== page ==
Monday, October 14, 2013

Three Americans Awarded Nobel Prize in Economics

The Americans Eugene Fama, Lars Peter Hansen and Robert Shiller have won the Nobel Memorial Prize in Economic Sciences.

The three economists were awarded the prize for their mathematical modeling which attempts to forecast asset prices, especially stock prices.

According to the Nobel committee:
Beginning in the 1960s, Eugene Fama and several collaborators demonstrated that stock prices are extremely difficult to predict in the short run, and that new information is very quickly incorporated into prices. These findings not only had a profound impact on subsequent research but also changed market practice. The emergence of so-called index funds in stock markets all over the world is a prominent example.

If prices are nearly impossible to predict over days or weeks, then shouldn’t they be even harder to predict over several years? The answer is no, as Robert Shiller discovered in the early 1980s. He found that stock prices fluctuate much more than corporate dividends, and that the ratio of prices to dividends tends to fall when it is high, and to increase when it is low. This pattern holds not only for stocks, but also for bonds and other assets.
These models are pretty much complex nonsense, at their best doing little but mirroring stock market activity, rather than forecasting it. Any half way decent trader understands Shiller's point with regard to the corporate dividend price ratio, it is really a spin-off of the price-earnings ratio, which was published daily for stocks in the WSJ for decades before Shiller's"discovery"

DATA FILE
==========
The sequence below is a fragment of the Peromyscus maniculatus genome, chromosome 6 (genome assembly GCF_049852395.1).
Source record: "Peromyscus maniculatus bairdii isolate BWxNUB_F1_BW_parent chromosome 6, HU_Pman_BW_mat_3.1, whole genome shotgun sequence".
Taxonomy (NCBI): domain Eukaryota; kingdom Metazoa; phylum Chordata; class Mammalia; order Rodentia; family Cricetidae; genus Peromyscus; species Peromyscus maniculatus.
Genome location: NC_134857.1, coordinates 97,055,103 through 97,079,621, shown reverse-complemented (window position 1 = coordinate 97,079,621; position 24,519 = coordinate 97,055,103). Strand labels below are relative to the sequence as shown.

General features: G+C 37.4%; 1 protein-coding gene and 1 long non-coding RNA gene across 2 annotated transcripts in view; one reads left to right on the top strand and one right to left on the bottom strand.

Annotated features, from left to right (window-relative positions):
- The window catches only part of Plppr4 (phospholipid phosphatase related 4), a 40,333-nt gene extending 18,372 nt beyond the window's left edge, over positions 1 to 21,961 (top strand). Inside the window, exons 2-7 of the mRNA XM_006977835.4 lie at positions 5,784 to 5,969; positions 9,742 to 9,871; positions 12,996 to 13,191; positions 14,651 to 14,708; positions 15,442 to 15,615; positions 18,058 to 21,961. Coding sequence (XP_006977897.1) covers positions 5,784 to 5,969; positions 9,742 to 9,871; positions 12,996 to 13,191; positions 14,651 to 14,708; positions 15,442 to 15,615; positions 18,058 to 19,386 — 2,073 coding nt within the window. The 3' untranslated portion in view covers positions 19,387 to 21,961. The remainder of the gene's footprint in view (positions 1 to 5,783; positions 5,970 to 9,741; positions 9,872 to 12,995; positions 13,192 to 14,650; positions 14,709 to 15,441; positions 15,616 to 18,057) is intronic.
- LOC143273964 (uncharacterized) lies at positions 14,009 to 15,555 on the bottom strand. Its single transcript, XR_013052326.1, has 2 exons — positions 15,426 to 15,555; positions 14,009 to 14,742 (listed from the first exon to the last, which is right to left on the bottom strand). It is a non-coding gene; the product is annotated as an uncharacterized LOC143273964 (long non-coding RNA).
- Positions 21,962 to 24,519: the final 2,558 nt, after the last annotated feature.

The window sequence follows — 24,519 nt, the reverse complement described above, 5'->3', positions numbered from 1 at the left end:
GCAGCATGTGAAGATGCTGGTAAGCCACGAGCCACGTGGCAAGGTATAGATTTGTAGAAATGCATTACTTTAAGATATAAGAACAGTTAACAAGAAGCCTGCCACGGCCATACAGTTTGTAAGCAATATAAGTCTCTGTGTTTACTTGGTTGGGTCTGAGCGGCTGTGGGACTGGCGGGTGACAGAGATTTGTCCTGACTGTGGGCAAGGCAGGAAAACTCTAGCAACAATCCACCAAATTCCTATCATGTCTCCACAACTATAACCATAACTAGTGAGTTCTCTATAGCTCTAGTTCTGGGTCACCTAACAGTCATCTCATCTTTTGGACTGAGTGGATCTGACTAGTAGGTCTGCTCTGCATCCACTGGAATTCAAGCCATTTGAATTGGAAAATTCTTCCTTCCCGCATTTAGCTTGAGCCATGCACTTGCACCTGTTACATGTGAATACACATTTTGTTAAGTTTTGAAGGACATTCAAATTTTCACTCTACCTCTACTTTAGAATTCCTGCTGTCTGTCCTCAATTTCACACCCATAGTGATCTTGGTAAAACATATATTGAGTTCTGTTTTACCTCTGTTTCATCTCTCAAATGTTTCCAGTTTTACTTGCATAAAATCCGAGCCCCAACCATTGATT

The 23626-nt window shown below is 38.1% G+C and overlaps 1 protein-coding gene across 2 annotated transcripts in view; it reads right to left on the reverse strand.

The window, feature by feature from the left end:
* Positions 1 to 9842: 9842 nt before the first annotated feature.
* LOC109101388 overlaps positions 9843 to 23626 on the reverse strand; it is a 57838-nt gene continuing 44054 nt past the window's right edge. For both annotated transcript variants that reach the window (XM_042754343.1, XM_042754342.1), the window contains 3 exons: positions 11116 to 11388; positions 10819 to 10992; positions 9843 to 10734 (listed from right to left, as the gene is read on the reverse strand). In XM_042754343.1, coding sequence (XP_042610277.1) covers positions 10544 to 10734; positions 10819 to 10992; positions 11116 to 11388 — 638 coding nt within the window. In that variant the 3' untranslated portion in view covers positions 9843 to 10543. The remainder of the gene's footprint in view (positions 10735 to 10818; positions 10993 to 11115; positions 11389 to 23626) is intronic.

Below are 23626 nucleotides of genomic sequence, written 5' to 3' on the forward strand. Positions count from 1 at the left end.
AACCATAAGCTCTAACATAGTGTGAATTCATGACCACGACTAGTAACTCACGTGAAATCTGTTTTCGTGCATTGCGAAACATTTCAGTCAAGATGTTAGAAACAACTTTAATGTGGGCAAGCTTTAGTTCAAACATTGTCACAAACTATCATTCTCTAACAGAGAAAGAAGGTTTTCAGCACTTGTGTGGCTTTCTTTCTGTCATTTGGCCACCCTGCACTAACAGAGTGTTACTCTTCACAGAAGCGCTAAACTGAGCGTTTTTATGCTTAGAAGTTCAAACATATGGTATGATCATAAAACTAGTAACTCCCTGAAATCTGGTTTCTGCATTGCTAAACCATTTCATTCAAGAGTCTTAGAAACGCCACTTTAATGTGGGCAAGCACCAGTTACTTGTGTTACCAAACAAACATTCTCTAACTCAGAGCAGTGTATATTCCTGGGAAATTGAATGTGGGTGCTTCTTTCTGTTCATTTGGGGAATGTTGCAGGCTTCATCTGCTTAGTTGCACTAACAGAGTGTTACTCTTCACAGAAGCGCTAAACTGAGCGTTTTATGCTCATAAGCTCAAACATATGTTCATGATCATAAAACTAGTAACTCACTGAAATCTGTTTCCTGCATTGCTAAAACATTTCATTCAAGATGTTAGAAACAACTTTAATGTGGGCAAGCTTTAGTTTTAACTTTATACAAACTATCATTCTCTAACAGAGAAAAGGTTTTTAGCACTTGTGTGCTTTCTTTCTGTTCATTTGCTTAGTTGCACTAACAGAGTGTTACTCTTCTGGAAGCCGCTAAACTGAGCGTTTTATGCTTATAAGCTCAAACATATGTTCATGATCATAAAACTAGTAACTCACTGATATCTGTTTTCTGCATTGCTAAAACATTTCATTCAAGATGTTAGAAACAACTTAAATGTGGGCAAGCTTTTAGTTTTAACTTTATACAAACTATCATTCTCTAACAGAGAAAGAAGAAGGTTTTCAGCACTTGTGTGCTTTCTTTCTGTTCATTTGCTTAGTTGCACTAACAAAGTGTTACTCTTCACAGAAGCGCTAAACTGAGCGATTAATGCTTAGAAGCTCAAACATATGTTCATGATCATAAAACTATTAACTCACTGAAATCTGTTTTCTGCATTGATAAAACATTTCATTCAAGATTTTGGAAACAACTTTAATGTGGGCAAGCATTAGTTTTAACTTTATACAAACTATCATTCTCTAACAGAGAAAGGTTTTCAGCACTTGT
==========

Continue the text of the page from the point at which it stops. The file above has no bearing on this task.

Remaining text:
It should also be noted that Shiller is part of the "Yale school" of Keynesian economic thinking, which is from where Federal Reserve chair nominee Janet Yellen hails, and thus suggests the Nobel committee's continued infatuation with the Obama administration.

Here's Frank Shostak on some the problems with Shiller thinking:
In his book Irrational Exuberance, Robert Shiller, a professor of economics at Yale, attributes the observed stock market mania to investor’s psychology. Shiller believes that stock market players are driven by impulse and herd behavior. The attempt to explain the present stock market behavior by means of these factors presents investors as automatons who react mechanically. 
This view is completely misguided. Investor’s actions, like that of all market actors, are conscious and purposeful. It is not some mysterious impulse or herd behaviour that causes investors to generate massive rises in prices that are out of touch with equilibrium, or fundamentals, but rather investors' conscious actions.[...]contrary to Shiller, the present sharp deviation of stock prices from their fundamentals is the result of loose monetary policies of the US central bank, not a failure of human psychology.

As for Fama, he is most often thought of as the father of the efficient-market hypothesis. See Robert Murphy on Fama's delusions, here.


  1. Just shows that Nobel prizes are a joke. They give "peace" prizes to guys who drone people and blow up countries with cruise missiles. Nearly EVERYONE that does market analytics knows this. Short term is harder than long term. In fact, forecasting stock prices out 3 months using monthly data profitably is not very hard and if you pentile the stocks you can make a pretty good portfolio. I've done this with a big advisory house very successfully.

  2. Oh, and one can do this even though Robert is correct in that the parameters of models are NOT constant. They change. This is called a "non-stationary system" and you must accommodate for that else your models WILL fail.

  3. Disappointed that Gary North was passed up again this year. When will he receive the recognition he deserves for his masterpiece "Honest Money: The Biblical Blueprint for Money and Banking?"

    Mathematical modeling is complex nonsense. It all comes down to three Biblical laws:

    (1) monetary debasement is wrong (Isaiah 1:22);
    (2) multiple indebtedness, which is the basis of fractional reserve banking, must not be allowed (Exodus 22:26) ;
    (3) weights and measures must not be tampered with (Lev. 19:36).